In 2022, America First Legal joined the Conservative Partnership Institute in founding the Center for Legal Equality, a project seeking to use civil rights law to punish private companies working to diversify their workforces. AFL again invokes so-called “anti-white bigotry” in its criticism of corporate policies promoting diversity. In 2022, AFL filed a civil rights complaint against Kontoor Brands, the parent company for the apparel brands Wrangler and Lee, alleging “unlawful, racist hiring practices,” that “set ‘measurable goals’ for its racial and ethnic workforce composition in its global inclusion and diversity strategy.”
In a separate civil rights complaint, AFL asked the US Equal Employment Opportunity Commission to investigate Yum! Brands for “engaging in unlawful, discriminatory hiring practices.” In the complaint, AFL claimed that the firm’s commitment to “increasing representation of Black and Latinx US associates…to match the combined demographics of those groups within the US,” is illegal because it constitutes “balancing” when hiring and promoting individuals.
In a letter sent directly to Yum!, AFL requested that the company stop their diversity initiative and conduct an internal audit that would be made available to shareholders. The letter also attacked Yum! for their support of BookIt!, a reading initiative sponsored by Yum! owned brand Pizza Hut. BookIt! promotes youth literacy and offers Pizza Hut discounts to encourage participation in their reading program. AFL took issue with some of the books promoted by BookIt!, claiming the books were “promoting the sexualization of children.”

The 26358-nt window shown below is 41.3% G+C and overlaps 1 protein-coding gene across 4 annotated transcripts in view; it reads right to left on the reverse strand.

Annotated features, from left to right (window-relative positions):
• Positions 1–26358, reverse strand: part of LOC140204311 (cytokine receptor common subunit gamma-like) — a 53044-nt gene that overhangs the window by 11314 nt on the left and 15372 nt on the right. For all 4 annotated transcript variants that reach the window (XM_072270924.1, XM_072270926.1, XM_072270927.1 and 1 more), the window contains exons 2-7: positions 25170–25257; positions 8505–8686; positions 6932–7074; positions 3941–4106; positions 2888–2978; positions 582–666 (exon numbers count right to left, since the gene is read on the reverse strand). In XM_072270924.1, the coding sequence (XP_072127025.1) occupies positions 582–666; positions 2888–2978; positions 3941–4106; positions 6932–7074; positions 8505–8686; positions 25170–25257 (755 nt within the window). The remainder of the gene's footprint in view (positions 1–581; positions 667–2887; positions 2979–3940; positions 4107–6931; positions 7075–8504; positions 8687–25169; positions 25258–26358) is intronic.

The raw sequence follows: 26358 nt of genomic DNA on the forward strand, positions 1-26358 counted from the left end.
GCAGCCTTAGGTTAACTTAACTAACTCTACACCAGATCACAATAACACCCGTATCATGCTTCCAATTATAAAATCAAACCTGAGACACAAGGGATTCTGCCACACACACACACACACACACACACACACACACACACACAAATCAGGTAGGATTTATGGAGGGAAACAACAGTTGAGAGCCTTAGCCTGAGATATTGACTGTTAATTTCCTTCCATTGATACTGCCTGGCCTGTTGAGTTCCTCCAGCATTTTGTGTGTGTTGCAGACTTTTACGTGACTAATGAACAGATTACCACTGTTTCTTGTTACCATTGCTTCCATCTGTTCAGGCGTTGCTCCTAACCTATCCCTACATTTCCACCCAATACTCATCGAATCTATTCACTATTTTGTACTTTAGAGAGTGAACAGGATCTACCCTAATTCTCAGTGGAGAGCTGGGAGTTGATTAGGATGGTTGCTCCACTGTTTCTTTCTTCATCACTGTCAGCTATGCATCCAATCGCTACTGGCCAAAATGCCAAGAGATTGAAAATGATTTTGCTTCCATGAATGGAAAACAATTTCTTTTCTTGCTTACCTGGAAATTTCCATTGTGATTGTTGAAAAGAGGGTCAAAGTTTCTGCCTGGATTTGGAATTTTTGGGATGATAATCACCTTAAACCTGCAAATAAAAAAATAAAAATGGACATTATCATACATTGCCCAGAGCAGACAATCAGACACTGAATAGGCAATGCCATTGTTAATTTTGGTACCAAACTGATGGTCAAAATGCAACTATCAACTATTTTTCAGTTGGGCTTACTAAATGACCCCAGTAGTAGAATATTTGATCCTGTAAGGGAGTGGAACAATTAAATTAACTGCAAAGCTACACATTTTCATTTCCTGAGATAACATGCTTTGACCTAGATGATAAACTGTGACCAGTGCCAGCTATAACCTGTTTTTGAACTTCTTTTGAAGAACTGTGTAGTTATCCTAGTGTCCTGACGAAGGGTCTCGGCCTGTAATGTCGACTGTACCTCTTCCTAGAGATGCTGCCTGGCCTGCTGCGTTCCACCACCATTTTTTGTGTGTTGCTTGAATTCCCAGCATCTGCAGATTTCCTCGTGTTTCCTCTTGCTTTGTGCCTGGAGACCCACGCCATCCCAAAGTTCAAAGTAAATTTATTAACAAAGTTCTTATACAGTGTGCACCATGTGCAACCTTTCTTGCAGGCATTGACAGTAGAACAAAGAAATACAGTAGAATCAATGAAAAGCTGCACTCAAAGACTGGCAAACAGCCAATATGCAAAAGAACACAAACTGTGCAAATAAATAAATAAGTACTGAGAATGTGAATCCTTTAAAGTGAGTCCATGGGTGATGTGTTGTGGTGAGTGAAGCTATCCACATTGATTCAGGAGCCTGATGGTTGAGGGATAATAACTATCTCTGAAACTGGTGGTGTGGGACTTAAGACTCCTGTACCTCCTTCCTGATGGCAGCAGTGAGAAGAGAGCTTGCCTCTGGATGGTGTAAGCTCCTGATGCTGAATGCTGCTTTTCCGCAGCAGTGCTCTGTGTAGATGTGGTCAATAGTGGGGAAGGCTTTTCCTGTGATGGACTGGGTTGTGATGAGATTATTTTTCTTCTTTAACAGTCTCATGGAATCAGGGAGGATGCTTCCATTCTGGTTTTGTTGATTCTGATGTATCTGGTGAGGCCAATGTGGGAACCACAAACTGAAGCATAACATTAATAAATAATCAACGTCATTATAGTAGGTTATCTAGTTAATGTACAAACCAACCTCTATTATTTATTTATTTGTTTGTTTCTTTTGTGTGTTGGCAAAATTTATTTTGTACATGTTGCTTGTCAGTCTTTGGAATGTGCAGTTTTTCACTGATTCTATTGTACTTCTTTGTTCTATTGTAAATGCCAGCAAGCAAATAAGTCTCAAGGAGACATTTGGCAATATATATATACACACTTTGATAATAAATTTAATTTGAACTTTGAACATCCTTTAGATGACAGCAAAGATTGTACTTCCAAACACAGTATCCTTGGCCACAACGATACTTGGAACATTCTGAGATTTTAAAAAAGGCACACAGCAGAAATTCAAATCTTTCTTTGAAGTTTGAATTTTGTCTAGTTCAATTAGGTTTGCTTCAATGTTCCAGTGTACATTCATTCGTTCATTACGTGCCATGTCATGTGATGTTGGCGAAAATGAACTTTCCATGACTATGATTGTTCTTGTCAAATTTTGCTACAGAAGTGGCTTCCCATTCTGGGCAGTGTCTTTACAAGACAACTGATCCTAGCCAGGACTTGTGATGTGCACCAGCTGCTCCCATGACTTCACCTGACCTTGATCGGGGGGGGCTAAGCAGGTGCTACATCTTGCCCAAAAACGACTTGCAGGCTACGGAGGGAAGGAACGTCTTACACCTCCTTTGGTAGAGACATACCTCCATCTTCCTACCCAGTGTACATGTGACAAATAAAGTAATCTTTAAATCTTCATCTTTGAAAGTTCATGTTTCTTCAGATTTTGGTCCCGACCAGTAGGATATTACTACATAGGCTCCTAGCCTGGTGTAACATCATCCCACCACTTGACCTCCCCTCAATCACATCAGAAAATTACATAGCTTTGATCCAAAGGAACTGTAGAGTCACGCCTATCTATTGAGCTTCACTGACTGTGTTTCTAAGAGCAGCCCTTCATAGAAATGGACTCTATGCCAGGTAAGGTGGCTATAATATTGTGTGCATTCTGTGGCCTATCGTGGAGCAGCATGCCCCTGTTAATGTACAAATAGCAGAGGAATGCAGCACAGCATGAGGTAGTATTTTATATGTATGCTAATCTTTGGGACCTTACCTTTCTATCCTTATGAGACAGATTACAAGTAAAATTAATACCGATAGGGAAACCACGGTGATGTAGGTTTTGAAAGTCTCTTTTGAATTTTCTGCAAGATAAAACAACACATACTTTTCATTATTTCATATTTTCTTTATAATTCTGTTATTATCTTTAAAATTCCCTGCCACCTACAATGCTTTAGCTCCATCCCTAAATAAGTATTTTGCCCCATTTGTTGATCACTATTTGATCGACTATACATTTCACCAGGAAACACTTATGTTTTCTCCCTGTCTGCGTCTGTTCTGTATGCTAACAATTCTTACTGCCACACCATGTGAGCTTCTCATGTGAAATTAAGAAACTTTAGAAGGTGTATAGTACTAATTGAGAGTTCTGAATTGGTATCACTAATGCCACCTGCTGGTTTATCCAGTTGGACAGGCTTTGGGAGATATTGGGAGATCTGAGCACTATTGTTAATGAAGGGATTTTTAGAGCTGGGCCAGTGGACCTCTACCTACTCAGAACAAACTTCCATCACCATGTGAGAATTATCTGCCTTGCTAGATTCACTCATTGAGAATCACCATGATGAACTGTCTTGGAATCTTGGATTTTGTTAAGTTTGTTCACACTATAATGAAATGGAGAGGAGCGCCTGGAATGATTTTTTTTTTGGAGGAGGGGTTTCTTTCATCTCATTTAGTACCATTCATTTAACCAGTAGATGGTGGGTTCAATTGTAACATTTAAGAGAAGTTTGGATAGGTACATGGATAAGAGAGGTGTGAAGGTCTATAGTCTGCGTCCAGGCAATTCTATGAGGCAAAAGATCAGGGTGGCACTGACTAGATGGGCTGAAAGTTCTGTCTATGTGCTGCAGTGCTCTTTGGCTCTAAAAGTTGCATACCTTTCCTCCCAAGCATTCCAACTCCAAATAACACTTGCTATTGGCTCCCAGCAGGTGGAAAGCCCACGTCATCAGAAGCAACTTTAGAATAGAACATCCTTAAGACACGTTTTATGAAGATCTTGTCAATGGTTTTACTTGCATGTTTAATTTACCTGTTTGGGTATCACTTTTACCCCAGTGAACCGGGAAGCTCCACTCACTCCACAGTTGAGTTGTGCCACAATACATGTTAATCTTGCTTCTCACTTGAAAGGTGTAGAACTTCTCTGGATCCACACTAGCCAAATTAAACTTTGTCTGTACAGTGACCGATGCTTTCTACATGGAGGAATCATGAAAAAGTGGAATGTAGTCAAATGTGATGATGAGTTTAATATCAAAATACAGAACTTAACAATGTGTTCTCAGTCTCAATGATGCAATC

AFL has filed numerous other civil rights complaints against major corporations, claiming the firms are practicing so-called “anti-white racism” for political purposes. AFL has filed complaints with the Equal Employment Opportunity Commission against Amazon, Dick’s Sporting Goods, Hershey’s, Lyft, and Starbucks. The complaints filed against Amazon, Hershey’s, Lyft, and Starbucks focused on alleged hiring discrimination against non-minorities. In the cases of Dick’s and partially Lyft, the complaint focused on initiatives that allegedly discriminate against moms. In the complaint filed against Dick’s, AFL claimed the firm’s “special employment benefit” for individuals seeking an abortion of “up to $4,000” violated Title VII because “Dick’s does not offer an equivalent paid benefit to a mother who has her baby.”
AFL’s complaint against Lyft accuses the company of both “anti-white” discrimination and discrimination against moms. Following the Dobbs decision, Lyft offered employees reimbursement for travel of over 100 miles for an abortion and related healthcare. AFL claimed this violated the Pregnancy Discrimination Act of 1978 because no equivalent program was offered to individuals who had chosen to have children. AFL also accused Lyft of “unlawful hiring practices” when they started an initiative to promote the hiring of minorities throughout the firm. The complaint also alleges that Lyft “charged its customers differently based on their race” when they started two initiatives that provided free or discounted rides to communities of color.